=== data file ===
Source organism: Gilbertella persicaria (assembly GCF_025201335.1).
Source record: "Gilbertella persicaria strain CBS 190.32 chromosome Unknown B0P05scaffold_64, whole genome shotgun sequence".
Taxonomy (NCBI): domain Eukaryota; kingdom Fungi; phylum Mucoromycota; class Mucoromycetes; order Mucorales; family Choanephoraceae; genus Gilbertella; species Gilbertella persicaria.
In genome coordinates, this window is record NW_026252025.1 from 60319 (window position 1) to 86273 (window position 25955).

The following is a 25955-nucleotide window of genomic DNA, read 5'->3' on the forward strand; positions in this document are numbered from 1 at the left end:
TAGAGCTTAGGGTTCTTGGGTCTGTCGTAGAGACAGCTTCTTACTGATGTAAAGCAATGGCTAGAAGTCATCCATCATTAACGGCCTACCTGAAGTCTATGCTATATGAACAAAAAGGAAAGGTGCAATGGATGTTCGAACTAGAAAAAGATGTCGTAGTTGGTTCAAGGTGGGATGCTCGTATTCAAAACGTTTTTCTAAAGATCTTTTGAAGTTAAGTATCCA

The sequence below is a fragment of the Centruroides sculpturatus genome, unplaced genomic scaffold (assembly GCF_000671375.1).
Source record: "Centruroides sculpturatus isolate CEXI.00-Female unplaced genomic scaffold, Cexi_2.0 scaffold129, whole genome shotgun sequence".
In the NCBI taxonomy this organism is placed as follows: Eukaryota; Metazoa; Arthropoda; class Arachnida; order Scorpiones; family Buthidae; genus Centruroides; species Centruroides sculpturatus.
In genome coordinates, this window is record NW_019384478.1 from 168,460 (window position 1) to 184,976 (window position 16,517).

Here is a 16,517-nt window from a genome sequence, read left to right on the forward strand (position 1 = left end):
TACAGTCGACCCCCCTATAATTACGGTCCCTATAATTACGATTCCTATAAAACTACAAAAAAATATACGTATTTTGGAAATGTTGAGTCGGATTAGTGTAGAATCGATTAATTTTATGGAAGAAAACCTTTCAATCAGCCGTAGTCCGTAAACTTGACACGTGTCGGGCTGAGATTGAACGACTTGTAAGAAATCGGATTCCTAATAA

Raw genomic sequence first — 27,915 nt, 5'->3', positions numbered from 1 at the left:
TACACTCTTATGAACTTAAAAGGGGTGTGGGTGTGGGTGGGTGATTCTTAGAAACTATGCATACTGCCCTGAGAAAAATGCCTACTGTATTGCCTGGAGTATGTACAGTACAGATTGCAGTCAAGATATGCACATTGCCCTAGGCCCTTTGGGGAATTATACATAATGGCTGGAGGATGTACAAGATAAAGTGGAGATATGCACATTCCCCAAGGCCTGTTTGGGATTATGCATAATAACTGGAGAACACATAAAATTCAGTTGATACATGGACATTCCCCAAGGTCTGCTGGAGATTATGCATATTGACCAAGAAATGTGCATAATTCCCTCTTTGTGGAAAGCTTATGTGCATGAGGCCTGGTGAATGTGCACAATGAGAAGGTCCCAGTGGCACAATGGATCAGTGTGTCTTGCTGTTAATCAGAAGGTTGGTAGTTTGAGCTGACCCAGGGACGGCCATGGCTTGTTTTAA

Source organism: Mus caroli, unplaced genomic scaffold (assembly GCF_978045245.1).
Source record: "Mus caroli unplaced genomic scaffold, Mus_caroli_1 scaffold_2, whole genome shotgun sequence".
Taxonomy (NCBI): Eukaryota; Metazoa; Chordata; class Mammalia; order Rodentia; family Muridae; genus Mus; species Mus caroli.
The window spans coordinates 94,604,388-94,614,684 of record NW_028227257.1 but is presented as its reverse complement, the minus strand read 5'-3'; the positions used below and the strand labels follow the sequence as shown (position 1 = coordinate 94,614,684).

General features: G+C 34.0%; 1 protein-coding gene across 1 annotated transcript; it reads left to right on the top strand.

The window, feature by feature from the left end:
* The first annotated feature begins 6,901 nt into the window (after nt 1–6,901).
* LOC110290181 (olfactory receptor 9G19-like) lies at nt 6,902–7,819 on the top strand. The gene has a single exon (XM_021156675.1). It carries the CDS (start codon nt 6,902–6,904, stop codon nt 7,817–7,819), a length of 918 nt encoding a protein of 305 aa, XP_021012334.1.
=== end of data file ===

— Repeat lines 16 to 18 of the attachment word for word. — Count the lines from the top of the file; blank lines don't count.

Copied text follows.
Source record: "Mus caroli unplaced genomic scaffold, Mus_caroli_1 scaffold_2, whole genome shotgun sequence".
Taxonomy (NCBI): Eukaryota; Metazoa; Chordata; class Mammalia; order Rodentia; family Muridae; genus Mus; species Mus caroli.
The window spans coordinates 94,604,388-94,614,684 of record NW_028227257.1 but is presented as its reverse complement, the minus strand read 5'-3'; the positions used below and the strand labels follow the sequence as shown (position 1 = coordinate 94,614,684).